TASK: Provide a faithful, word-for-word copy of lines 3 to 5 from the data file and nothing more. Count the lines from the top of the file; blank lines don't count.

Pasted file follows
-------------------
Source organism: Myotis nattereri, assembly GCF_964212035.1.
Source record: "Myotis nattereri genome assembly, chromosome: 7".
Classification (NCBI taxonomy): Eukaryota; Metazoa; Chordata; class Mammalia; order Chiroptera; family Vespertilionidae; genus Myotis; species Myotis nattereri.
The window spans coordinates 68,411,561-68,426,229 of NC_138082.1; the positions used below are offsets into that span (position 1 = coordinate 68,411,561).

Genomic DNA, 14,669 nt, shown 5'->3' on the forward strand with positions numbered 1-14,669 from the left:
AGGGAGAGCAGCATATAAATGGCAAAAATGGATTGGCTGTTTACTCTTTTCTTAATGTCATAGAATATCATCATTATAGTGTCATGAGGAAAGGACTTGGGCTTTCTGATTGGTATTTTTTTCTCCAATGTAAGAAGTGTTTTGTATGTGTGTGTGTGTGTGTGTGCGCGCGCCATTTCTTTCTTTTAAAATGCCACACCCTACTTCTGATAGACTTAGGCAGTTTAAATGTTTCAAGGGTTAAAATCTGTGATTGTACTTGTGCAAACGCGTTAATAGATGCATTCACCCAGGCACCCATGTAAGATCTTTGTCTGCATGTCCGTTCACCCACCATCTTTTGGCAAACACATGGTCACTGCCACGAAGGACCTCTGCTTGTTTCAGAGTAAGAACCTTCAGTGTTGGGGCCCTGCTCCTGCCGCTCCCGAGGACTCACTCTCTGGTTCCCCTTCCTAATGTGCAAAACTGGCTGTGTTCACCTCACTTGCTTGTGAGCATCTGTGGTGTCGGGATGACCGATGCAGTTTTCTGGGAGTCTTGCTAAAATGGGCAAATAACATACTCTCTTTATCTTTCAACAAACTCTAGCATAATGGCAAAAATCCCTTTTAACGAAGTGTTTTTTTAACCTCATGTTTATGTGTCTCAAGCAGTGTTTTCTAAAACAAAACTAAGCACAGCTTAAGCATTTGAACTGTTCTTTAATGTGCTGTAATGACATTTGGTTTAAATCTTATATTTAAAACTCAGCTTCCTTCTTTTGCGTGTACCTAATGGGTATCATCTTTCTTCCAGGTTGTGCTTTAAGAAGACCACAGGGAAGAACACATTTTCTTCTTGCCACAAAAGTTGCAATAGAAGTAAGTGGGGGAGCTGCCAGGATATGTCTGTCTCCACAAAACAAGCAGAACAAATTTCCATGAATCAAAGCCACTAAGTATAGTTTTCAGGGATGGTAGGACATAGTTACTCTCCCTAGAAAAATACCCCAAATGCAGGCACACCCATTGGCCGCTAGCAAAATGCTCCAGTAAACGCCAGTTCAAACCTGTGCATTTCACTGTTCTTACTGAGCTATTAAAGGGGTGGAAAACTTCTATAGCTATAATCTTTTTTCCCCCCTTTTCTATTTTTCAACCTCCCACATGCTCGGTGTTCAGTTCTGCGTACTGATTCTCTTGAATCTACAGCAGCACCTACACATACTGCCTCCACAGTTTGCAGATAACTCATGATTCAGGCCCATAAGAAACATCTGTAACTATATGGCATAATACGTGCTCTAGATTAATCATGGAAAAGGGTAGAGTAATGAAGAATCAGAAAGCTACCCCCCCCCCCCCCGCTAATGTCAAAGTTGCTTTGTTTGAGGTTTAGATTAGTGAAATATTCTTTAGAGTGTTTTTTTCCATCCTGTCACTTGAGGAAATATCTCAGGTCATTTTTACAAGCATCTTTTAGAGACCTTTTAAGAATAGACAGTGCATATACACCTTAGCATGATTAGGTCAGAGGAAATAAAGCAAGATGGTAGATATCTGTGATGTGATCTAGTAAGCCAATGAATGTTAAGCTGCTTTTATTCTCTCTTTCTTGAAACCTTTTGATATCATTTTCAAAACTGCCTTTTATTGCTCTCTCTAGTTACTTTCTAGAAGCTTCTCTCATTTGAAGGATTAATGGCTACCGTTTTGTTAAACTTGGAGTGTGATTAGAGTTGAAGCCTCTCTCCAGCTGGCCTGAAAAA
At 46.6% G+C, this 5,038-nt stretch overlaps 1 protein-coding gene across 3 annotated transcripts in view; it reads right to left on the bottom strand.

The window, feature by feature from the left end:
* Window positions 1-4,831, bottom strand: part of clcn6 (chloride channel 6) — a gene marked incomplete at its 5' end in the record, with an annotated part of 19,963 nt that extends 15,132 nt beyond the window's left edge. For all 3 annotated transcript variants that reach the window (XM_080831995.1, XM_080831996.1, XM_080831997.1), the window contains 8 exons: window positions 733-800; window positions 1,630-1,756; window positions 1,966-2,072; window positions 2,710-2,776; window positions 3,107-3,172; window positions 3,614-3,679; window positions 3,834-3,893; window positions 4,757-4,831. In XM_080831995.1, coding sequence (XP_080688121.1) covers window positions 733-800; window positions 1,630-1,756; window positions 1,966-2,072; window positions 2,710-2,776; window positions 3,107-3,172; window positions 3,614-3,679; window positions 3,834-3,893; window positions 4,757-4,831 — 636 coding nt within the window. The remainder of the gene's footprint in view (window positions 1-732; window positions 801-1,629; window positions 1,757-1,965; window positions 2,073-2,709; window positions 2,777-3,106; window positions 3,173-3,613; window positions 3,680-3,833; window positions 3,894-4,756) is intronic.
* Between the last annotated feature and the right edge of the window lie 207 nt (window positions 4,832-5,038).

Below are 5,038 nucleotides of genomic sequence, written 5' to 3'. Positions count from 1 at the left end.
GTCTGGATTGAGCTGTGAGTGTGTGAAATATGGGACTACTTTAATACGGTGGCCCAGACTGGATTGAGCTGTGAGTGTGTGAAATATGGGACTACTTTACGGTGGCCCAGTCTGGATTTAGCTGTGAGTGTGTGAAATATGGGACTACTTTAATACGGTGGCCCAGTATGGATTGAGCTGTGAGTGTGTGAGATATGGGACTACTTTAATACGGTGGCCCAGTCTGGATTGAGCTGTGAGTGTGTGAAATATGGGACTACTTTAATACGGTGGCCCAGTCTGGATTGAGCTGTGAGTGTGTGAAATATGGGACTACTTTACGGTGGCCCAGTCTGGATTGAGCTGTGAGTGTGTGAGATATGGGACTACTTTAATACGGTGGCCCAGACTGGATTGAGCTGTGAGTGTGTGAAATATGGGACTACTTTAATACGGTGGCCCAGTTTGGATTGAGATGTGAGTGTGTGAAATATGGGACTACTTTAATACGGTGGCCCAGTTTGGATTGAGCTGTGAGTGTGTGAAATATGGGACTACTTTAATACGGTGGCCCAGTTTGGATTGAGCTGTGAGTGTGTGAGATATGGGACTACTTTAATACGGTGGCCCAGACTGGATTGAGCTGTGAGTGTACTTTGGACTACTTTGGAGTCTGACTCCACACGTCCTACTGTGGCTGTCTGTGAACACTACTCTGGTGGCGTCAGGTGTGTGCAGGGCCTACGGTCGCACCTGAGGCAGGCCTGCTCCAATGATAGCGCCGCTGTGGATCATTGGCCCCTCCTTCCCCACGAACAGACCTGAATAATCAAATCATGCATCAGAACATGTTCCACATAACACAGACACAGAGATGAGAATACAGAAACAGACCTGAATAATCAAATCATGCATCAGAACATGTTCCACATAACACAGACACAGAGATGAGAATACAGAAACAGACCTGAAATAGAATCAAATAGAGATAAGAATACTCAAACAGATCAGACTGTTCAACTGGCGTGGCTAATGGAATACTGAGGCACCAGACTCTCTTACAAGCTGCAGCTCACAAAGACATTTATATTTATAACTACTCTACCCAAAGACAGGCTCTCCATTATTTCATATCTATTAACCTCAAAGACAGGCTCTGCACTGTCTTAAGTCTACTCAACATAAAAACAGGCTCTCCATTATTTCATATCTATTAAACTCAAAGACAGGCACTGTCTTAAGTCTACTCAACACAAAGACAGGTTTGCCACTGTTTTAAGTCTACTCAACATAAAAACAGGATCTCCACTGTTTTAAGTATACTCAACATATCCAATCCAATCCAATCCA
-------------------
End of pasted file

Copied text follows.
Classification (NCBI taxonomy): Eukaryota; Metazoa; Chordata; class Mammalia; order Chiroptera; family Vespertilionidae; genus Myotis; species Myotis nattereri.
The window spans coordinates 68,411,561-68,426,229 of NC_138082.1; the positions used below are offsets into that span (position 1 = coordinate 68,411,561).

Genomic DNA, 14,669 nt, shown 5'->3' on the forward strand with positions numbered 1-14,669 from the left: